J.P. Morgan Fined For Failing To Protect

Customers Funds

FINRA has slammed J.P. Morgan Securities with a $2.8 million fine for violating an SEC rule designed to protect customers' funds and securities.

The rule requires broker-dealers that maintain custody of customer securities to obtain and maintain physical possession or control over certain of those securities, a requirement that J.P. Morgan did not comply with, according to FINRA.

The firm failed to segregate or "lock up" customers' fully paid and excess margin securities in good control locations separate from its own assets, FINRA alleged in its settlement with the firm.

J.P. Morgan was faulted for not having reasonable processes in place to ensure that its possession or control systems were operating properly.

"Shares that should have been segregated were available for the firm's use due to systemic coding and design flaws, recurring and unresolved deficits and unreasonable supervision," FINRA said.

As a result of the violations, J.P. Morgan created deficits in foreign and domestic securities valued at hundreds of millions of dollars, according to FINRA. In one instance, the firm allegedly failed to move Italian securities to a good control location for nearly two years, creating a deficit in 81 Italian securities worth some $146 million on one sample day.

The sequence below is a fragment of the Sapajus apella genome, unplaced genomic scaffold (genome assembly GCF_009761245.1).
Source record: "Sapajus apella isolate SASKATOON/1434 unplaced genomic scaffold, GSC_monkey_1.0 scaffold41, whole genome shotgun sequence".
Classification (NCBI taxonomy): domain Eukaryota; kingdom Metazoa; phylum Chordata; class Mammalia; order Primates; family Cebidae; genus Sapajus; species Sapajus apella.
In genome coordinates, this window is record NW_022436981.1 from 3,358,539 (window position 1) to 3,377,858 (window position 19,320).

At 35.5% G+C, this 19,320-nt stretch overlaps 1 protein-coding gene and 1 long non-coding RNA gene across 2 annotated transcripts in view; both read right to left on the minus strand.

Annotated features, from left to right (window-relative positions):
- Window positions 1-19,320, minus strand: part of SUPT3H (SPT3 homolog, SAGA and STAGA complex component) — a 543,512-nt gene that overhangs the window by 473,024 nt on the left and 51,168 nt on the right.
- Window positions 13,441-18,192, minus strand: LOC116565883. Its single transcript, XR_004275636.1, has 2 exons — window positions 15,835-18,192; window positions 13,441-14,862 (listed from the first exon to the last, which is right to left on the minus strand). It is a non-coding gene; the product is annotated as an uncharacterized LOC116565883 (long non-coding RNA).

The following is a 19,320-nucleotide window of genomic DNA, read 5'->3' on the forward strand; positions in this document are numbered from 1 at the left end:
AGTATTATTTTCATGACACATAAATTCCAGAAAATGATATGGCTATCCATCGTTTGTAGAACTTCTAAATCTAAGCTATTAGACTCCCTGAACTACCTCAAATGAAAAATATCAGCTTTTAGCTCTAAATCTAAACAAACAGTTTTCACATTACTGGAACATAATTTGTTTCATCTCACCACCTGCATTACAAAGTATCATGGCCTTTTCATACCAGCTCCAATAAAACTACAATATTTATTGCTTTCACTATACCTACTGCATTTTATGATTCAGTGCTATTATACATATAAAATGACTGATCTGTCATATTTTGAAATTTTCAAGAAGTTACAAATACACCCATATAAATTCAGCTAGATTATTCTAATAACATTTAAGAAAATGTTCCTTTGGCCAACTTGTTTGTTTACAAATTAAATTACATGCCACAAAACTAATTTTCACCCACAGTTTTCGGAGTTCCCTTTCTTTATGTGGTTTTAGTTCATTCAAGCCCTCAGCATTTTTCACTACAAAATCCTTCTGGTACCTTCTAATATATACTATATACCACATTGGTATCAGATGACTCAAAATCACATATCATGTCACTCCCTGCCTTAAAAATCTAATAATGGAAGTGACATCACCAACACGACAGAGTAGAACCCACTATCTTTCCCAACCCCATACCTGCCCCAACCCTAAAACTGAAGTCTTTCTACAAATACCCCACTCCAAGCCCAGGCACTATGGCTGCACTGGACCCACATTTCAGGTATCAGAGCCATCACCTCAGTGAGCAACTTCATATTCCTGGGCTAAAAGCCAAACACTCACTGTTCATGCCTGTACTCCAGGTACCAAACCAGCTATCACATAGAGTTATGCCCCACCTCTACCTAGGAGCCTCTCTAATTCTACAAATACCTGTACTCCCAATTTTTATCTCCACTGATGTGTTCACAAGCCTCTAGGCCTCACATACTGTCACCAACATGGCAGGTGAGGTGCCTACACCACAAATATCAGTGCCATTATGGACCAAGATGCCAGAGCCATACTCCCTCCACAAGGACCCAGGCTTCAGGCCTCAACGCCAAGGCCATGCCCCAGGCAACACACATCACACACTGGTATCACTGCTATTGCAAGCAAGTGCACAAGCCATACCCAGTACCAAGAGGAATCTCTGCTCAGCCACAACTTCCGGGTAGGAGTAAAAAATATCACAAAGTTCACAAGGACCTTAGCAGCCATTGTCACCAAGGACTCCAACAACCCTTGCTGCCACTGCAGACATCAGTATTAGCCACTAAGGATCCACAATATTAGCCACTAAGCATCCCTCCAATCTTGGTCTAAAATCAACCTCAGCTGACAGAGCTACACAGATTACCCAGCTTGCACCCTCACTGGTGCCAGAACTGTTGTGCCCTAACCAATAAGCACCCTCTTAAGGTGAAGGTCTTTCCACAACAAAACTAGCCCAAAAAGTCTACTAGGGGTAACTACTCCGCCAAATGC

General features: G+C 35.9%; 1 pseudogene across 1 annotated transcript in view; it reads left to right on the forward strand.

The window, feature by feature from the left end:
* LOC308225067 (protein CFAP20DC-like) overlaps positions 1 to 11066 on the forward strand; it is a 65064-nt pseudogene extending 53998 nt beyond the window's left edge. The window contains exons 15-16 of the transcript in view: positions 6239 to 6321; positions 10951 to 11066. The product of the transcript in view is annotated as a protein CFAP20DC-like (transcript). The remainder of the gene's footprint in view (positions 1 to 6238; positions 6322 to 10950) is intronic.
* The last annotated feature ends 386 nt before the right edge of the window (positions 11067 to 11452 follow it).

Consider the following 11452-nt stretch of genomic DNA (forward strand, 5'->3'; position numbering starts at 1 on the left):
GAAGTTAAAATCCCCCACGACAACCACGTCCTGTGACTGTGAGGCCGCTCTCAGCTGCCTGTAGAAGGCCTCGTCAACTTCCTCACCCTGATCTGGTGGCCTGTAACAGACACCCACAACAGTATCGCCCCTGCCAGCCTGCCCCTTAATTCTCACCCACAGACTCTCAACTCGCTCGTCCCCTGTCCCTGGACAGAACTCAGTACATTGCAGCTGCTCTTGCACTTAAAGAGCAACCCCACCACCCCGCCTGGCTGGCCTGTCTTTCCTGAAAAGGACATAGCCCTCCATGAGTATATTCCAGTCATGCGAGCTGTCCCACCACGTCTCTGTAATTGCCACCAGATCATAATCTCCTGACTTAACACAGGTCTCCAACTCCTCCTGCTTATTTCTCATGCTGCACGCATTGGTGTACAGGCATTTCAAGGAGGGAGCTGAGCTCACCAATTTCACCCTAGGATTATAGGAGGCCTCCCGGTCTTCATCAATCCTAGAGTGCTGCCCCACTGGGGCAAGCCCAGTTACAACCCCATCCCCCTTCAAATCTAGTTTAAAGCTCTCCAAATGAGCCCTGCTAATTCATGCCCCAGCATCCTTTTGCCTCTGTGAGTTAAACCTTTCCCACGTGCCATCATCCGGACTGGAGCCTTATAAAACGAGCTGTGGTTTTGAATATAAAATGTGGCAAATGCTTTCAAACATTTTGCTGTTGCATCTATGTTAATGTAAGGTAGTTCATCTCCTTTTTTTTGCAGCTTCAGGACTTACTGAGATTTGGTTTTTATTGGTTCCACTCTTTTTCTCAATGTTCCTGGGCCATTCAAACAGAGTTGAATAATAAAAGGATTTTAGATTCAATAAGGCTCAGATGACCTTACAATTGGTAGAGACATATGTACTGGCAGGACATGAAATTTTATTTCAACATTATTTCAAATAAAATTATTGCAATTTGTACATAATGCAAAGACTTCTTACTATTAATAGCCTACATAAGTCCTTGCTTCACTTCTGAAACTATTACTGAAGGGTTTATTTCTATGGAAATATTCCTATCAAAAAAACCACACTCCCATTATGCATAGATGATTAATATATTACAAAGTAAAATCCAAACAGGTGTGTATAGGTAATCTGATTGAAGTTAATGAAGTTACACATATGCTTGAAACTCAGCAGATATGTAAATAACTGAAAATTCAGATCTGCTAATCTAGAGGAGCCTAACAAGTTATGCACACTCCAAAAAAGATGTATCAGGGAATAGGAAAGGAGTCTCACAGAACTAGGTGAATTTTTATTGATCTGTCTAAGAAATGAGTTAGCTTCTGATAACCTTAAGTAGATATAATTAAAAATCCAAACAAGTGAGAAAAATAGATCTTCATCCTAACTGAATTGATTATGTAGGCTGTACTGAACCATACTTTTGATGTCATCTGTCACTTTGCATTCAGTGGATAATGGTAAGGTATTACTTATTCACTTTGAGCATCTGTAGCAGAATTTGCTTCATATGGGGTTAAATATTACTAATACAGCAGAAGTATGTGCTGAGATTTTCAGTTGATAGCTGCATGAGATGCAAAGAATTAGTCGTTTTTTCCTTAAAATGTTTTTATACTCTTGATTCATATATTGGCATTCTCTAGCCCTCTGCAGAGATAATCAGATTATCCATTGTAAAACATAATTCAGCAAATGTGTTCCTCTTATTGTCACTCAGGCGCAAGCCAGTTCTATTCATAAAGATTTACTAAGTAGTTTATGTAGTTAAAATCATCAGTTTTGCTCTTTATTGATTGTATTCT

The regulator also chided the firm for not having a reasonable supervisory system in place to ensure compliance with the customer protection rule.

"Firms have a fundamental responsibility to safeguard the securities of their customers," Susan Schroeder, executive vice president of FINRA Enforcement Department, said in a statement.

LAPSES BLAMED ON INHERITED SYSTEMS
The lapses, which occurred from March 2008 through June 2016, stemmed from flawed legacy systems that J.P. Morgan inherited from Bear Stearns, according to FINRA. J.P. Morgan acquired Bear Stearns in 2008. Almost 10 years ago.

J.P. Morgan agreed to the $2.8 million fine and a censure without admitting or denying the charges against it.

In settling, FINRA considered J.P. Morgan's cooperation, noting that the firm voluntarily over-reserved cash deposits to protect customers from its failed segregation of securities.

“We’re pleased FINRA recognized our extraordinary cooperation to resolve the matter," Brian Marchiony, a J.P. Morgan spokesman, said in an email. "After a thorough review, we enhanced our procedures.”

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